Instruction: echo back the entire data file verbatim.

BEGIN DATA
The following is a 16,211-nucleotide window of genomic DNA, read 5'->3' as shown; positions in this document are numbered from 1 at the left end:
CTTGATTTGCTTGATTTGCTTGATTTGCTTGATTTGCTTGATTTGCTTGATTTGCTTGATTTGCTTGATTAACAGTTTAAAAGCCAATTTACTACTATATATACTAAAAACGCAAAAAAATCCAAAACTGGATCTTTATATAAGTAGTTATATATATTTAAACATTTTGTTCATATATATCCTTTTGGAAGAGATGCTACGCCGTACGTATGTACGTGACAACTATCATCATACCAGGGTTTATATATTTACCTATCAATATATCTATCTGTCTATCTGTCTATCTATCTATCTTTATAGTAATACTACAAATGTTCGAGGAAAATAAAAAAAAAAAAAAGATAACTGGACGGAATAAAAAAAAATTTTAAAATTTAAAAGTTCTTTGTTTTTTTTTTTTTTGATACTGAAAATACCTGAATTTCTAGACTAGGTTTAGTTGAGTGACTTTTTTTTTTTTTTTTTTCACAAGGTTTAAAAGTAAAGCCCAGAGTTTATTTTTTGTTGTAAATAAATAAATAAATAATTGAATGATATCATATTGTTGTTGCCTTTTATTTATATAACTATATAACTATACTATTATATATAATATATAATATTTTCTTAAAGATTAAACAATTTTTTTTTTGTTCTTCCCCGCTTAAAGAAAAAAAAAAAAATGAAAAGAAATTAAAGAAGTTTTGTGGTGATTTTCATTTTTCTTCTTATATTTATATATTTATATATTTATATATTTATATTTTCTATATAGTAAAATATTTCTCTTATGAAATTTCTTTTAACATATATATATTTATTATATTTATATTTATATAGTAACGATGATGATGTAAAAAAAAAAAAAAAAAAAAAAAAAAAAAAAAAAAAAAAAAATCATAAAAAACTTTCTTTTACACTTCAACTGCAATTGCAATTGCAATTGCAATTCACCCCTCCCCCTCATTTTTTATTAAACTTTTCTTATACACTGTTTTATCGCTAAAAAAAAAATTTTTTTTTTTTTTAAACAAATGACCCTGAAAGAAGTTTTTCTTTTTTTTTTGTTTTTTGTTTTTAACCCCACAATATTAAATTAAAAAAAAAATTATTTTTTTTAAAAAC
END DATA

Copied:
The following is a 16,211-nucleotide window of genomic DNA, read 5'->3' as shown; positions in this document are numbered from 1 at the left end:
CTTGATTTGCTTGATTTGCTTGATTTGCTTGATTTGCTTGATTTGCTTGATTTGCTTGATTTGCTTGATTAACAGTTTAAAAGCCAATTTACTACTATATATACTAAAAACGCAAAAAAATCCAAAACTGGATCTTTATATAAGTAGTTATATATATTTAAACATTTTGTTCATATATATCCTTTTGGAAGAGATGCTACGCCGTACGTATGTACGTGACAACTATCATCATACCAGGGTTTATATATTTACCTATCAATATATCTATCTGTCTATCTGTCTATCTATCTATCTTTATAGTAATACTACAAATGTTCGAGGAAAATAAAAAAAAAAAAAAGATAACTGGACGGAATAAAAAAAAATTTTAAAATTTAAAAGTTCTTTGTTTTTTTTTTTTTTGATACTGAAAATACCTGAATTTCTAGACTAGGTTTAGTTGAGTGACTTTTTTTTTTTTTTTTTTCACAAGGTTTAAAAGTAAAGCCCAGAGTTTATTTTTTGTTGTAAATAAATAAATAAATAATTGAATGATATCATATTGTTGTTGCCTTTTATTTATATAACTATATAACTATACTATTATATATAATATATAATATTTTCTTAAAGATTAAACAATTTTTTTTTTGTTCTTCCCCGCTTAAAGAAAAAAAAAAAAATGAAAAGAAATTAAAGAAGTTTTGTGGTGATTTTCATTTTTCTTCTTATATTTATATATTTATATATTTATATATTTATATTTTCTATATAGTAAAATATTTCTCTTATGAAATTTCTTTTAACATATATATATTTATTATATTTATATTTATATAGTAACGATGATGATGTAAAAAAAAAAAAAAAAAAAAAAAAAAAAAAAAAAAAAAAAAATCATAAAAAACTTTCTTTTACACTTCAACTGCAATTGCAATTGCAATTGCAATTCACCCCTCCCCCTCATTTTTTATTAAACTTTTCTTATACACTGTTTTATCGCTAAAAAAAAAATTTTTTTTTTTTTTAAACAAATGACCCTGAAAGAAGTTTTTCTTTTTTTTTTGTTTTTTGTTTTTAACCCCACAATATTAAATTAAAAAAAAAATTATTTTTTTTAAAAAC